You’re cabbing a laugh (Brands & IP Newsnotes - issue 1)
27 September 2015
The High Court has refused an application by the manufacturer of the iconic London black cab (“LTC”) for permission to adduce survey evidence in a claim for passing off.
Ecotive proposed to introduce a new version of its ‘Metrocab’ taxi to London’s streets – and, in LTC’s view, pass off that new cab as the ‘standard’ London black cab.
It is both true and trite (or should that be ‘hackneyed’?!) to say that achieving permission to conduct a survey in a trade mark infringement claim is now next to impossible (following the Court of Appeal’s decision in Interflora). However, the consensus has been that it was still possible in passing off claims.
Interflora set out several tests: a “real value” test (ie would the survey provide the court with a perspective it wouldn’t otherwise readily have?) and a “cost-benefit” test (ie would the costs of carrying out and interpreting the results of the survey be worth it?).
Where the wheels came off
When applying these tests, the Court put the brakes on the survey. It was concerned by the photographs of the competing cabs on which the survey would be based. They were not a fair comparison and the goods in issue, London cabs, were neither “specialised” nor “esoteric”. So the Court didn’t need the assistance of the fare paying public. It was also concerned by LTC’s projected cost – more than 20% of its projected total costs to trial.
Surveys are expensive and difficult to do without artificially leading the participants. But they are carried out with ‘real’ consumers, whose vision has not been tainted by years of considering the technicalities of IP disputes and whose eyes do not consider an alleged infringement in the (some might say, equally) artificial surroundings of a court room. This decision offers a further death-knell to rights holders seeking to educate judges about the likely views of consumers, rather than gambling on the trial judge’s view of how consumers think.This article was first published in the Brands & IP newsnotes publication - issue 1.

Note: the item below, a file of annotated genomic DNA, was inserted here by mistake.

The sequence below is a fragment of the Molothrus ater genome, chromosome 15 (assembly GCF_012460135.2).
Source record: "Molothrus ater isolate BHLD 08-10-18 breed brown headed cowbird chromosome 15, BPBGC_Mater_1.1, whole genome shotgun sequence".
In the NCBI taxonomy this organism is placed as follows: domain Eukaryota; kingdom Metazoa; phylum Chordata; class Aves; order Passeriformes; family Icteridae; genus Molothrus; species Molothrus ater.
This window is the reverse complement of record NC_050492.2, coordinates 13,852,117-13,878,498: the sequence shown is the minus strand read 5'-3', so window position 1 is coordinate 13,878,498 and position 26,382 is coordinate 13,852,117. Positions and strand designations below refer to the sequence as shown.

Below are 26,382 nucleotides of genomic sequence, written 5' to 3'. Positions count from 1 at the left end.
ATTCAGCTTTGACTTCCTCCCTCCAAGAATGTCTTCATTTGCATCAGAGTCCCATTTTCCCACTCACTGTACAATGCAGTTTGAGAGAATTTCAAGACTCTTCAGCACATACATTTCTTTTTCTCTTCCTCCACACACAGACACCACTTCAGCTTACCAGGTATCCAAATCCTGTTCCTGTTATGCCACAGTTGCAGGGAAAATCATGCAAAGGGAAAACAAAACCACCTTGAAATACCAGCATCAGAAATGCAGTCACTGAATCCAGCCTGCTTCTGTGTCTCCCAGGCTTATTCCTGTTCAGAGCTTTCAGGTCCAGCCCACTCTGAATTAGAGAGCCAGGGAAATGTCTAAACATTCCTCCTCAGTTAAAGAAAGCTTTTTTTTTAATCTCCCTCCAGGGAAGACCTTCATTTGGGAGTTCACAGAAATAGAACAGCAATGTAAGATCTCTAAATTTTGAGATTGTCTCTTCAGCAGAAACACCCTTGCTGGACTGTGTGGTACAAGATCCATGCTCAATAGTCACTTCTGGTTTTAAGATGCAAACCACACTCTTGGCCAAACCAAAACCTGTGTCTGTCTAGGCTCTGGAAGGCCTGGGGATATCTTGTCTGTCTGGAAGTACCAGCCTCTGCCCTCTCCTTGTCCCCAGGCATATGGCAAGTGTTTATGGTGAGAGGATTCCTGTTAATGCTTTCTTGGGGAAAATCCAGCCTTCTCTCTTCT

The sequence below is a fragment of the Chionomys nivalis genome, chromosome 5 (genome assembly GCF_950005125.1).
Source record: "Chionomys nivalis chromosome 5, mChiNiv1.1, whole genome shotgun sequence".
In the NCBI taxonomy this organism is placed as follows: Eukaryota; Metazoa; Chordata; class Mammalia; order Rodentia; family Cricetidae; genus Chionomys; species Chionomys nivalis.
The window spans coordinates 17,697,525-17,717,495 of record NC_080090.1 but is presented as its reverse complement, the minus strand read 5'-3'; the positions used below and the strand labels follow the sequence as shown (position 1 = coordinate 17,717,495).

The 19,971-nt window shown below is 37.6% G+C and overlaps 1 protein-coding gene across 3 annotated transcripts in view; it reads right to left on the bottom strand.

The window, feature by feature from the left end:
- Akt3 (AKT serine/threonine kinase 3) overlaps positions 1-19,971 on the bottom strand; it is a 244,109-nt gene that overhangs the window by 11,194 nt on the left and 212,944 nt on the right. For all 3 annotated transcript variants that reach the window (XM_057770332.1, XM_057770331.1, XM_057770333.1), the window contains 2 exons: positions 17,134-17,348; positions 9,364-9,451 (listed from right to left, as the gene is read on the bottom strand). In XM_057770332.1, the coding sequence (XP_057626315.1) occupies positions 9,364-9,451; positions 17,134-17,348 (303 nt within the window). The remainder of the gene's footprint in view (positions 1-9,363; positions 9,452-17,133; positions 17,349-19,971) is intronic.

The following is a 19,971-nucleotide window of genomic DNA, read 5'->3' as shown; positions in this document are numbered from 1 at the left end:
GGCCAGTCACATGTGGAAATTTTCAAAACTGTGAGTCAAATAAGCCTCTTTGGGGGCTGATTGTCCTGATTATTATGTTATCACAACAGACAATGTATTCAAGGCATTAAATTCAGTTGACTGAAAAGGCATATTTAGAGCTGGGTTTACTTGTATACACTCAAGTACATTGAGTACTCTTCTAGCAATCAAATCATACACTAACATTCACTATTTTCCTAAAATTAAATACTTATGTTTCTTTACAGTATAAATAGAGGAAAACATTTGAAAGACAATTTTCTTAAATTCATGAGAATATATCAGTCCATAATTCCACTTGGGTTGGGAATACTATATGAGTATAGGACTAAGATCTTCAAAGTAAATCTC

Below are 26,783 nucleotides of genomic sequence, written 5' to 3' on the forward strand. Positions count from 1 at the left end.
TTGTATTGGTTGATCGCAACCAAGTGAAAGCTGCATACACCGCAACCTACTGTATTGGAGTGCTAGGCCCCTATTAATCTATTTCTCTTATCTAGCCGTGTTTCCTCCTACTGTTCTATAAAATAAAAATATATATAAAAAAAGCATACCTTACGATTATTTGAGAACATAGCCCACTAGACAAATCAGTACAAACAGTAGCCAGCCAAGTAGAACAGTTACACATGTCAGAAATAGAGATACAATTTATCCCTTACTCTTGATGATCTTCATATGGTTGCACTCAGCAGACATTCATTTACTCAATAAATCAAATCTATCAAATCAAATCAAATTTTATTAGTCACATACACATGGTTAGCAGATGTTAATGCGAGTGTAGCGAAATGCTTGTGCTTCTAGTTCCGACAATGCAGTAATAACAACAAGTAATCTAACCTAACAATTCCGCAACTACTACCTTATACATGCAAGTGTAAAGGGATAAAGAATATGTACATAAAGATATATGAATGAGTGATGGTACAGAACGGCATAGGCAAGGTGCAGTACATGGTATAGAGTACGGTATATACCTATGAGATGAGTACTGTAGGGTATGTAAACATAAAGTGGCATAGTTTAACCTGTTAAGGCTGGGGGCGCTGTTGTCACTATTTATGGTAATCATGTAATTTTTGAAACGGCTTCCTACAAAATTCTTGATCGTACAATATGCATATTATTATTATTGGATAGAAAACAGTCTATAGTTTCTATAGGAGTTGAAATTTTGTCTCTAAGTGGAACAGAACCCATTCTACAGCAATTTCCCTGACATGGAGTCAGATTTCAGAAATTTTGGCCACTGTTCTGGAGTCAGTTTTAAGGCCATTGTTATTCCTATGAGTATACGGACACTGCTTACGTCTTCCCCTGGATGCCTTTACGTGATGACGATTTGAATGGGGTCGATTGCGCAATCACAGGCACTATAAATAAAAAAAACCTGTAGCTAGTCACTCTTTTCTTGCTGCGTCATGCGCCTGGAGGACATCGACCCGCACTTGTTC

EU trade mark reforms come closer (Brands & IP newsnotes - issue 1)27 September 2015
Seven years after the European Commission started its evaluation of the European trade marks framework, the texts of the new proposed legislation were finally published in June 2015.
It never rains, but it pours…(Brands & IP Newsnotes - issue 1)27 September 2015
Registered designs are used to protect the appearance of products. In considering whether to allow registration, several factors come into play: what else is already out there (the ‘prior art’); who will use it (the ‘informed user’); and what ‘degree of freedom’ does the designer have in arriving at the particular design?
What’s New Copycat? (Brands & IP newsnotes - issue 1)27 September 2015
Last year, consumer group Which? carried out a comprehensive survey of the copycat product packaging market in the UK. It found that over 150 of retailers’ own-label products “mimicked” the market-leading brand-owner’s packaging.
A copyright work in 140 characters? (Brands & IP Newsnotes - issue 1)27 September 2015
It isn’t easy to keep your social media followers entertained with rafts of enthralling and hilarious new material.
Not so-far, Sofa Workshop (Brands & IP newsnotes - issue 3)27 September 2015
If a trade mark proprietor does not make ‘genuine use’ of its marks, they may be vulnerable to attack from third parties.
When “logos” turn into “no-goes” (Brands & IP Newsnotes - issue 1)27 September 2015
As we move even deeper into an age of digital advertising and social media, it is becoming increasingly important for businesses to have a short hand for their brand; something which denotes the business, stands out as a guarantee of origin and makes the brand instantly recognisable. We’re talking about logos.
Access to justice: IPEC 1 - MoJ 0 (Brands & IP Newsnotes - issue 1)27 September 2015
Conducting litigation in a cost effective and proportionate manner can be a challenge, especially if it involves big brand owners going toe to toe. But help is at hand in the form of the Intellectual Property Enterprise Court (‘IPEC’).